Note: Beginning with SPS 8.1, when performing a kernel upgrade on Red Hat Enterprise Linux systems, it is no longer a requirement that the setup script (./setup) from the installation image be rerun. Modules should be automatically available to the upgraded kernel without any intervention as long as the kernel was installed from a proper Red Hat package (rpm file).

High CPU usage reported by top for md_raid1 process with large mirror sizes

With the mdX_raid1 process (with X representing the mirror number), high CPU usage as reported by top can be seen on some OS distributions when working with very large mirrors (500GB or more).

Solution: To reduce the CPU usage percent, modify the chunk size to 1024 via the LifeKeeper tunable LKDR_CHUNK_SIZE then delete and recreate the mirror in order to use this new setting.

The use of lkbackup with DataKeeper resources requires a full resync

Although lkbackup will save the instance and mirror_info files, it is best practice to perform a full resync of DataKeeper mirrors after a restore from lkbackup as the status of source and target cannot be guaranteed while a resource does not exist.

Mirror resyncs may hang in early Red Hat/CentOS 6.x kernels with a “Failed to remove device” message in the LifeKeeper log

Kernel versions prior to version 2.6.32-131.17.1 (RHEL 6.1 kernel version 2.6.32-131.0.15 before update, etc) contain a problem in the md driver used for replication. This problem prevents the release of the nbd device from the mirror resulting in the logging of multiple “Failed to remove device” messages and the aborting of the mirror resync. A system reboot may be required to clear the condition. This problem has been observed during initial resyncs after mirror creation and when the mirror is under stress.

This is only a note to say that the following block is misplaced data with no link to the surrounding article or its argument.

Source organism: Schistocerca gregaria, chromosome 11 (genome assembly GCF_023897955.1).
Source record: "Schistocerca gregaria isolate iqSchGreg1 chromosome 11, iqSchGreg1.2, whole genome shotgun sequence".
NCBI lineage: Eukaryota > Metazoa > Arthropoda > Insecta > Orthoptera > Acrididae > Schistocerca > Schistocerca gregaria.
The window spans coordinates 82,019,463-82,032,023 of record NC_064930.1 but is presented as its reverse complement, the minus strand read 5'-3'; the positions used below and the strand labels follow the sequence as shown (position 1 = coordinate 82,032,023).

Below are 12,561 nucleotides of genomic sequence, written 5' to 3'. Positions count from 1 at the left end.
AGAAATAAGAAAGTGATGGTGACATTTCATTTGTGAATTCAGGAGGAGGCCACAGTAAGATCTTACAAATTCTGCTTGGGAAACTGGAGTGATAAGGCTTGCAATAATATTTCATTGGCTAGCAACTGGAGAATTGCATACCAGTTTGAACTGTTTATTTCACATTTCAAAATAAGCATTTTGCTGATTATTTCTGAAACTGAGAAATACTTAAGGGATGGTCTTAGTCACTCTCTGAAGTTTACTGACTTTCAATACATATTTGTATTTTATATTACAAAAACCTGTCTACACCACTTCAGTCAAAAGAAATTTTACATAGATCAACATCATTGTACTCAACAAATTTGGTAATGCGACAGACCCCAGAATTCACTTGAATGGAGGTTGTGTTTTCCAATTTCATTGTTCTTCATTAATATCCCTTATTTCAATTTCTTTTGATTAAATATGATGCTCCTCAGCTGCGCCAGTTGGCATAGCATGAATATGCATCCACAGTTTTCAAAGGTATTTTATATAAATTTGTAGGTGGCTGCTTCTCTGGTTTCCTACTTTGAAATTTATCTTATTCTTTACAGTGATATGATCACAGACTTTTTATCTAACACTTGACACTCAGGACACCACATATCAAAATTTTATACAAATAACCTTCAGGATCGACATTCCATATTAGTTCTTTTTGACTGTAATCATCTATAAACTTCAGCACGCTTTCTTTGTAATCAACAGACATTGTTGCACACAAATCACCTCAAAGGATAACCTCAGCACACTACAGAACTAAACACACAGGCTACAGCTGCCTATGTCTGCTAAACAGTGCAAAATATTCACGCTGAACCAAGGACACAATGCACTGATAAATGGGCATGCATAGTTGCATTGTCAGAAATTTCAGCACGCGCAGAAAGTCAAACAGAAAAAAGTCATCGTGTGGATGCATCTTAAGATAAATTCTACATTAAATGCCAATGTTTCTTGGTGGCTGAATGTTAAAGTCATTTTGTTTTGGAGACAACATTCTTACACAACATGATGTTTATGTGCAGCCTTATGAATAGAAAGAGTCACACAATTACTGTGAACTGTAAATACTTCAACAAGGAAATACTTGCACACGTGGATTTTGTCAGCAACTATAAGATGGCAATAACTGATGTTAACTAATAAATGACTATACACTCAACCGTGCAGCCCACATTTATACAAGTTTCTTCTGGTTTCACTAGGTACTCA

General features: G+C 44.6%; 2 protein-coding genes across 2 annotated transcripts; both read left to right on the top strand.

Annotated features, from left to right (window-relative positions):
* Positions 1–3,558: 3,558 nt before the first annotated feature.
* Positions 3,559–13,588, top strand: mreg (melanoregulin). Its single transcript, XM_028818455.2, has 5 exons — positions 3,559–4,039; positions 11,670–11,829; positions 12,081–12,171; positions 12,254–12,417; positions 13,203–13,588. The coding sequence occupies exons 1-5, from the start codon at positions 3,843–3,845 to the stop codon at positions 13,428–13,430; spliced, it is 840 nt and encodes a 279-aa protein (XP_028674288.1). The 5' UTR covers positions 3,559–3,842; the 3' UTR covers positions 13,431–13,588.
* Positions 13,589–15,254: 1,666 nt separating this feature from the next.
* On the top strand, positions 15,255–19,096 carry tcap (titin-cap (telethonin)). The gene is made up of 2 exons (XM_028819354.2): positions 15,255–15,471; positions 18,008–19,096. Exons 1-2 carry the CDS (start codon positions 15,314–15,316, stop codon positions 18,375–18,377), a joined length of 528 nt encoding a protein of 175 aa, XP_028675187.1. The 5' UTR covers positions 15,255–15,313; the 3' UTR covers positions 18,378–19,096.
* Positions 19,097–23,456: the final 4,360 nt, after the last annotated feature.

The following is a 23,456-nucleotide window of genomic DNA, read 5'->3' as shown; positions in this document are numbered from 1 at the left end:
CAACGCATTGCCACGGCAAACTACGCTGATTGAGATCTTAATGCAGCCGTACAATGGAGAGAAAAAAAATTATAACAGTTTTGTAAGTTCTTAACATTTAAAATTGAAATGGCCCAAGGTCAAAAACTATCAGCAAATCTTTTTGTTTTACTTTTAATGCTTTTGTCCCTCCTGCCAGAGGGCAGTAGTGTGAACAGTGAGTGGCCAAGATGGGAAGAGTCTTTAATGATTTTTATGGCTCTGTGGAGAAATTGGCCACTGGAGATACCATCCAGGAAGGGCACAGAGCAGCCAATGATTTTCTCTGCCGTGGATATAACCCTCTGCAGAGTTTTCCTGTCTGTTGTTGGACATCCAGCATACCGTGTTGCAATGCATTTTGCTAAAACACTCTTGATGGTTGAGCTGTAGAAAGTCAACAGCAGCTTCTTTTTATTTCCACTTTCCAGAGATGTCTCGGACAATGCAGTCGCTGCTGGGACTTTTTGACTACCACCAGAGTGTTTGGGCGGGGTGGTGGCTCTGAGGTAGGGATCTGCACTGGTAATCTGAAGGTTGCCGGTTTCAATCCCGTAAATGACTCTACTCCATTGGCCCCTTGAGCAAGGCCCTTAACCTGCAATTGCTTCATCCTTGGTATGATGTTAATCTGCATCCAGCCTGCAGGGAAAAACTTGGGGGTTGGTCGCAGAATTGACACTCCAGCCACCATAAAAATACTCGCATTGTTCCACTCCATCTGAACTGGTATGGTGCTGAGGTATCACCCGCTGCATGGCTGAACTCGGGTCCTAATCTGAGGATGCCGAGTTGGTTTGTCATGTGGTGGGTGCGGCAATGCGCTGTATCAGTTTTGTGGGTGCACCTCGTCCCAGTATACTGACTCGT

Solution: Kernel 2.6.32-131.17.1 has been verified to contain the fix for this problem. If you are using DataKeeper with Red Hat or CentOS 6 kernels before the 2.6.32-131.17.1 version, we recommend updating to this or the latest available version.

DataKeeper does not support using Network Compression on SLES11 SP4 and SLES12 SP1 or later

DataKeeper does not support using Network Compression on SLES11 SP4 and SLES12 SP1 or later due to disk I/O performance problem.

Asynchronous replication mode for DataKeeper mirrors is not supported with some kernels on RHEL 7.4-7.6, CentOS 7.4-7.6, and Oracle Linux 7.4-7.6 OS distributions

Asynchronous replication mode for DataKeeper mirrors is not supported with the following list of kernels due to a kernel issue that results in a system panic.

The following kernels are not supported:
3.10.0-693.x earlier than 3.10.0-693.51.1.el7
3.10.0-862.x earlier than 3.10.0-862.29.1.el7
3.10.0-957.x earlier than 3.10.0-957.10.1.el7

Secure Boot is not supported on RHEL/CentOS/Oracle Linux

If Secure Boot is enabled on RHEL7 or later, CentOS7 or later, or Oracle Linux 7 or later, the nbd module fails to load. For this reason, Secure Boot cannot be enabled in a DataKeeper environment. When using UEK with Oracle Linux, Secure Boot can be enabled.

Solution: Take one of the following actions:

  1. Disable Secure Boot – Disable Secure Boot in the UEFI configuration.
  2. Disable signature verification – Disable signature verification with the “mokutil ––disable-validation“ command. See mokutil documentations for details.

    Solution 1 is recommended. Both require a system reboot.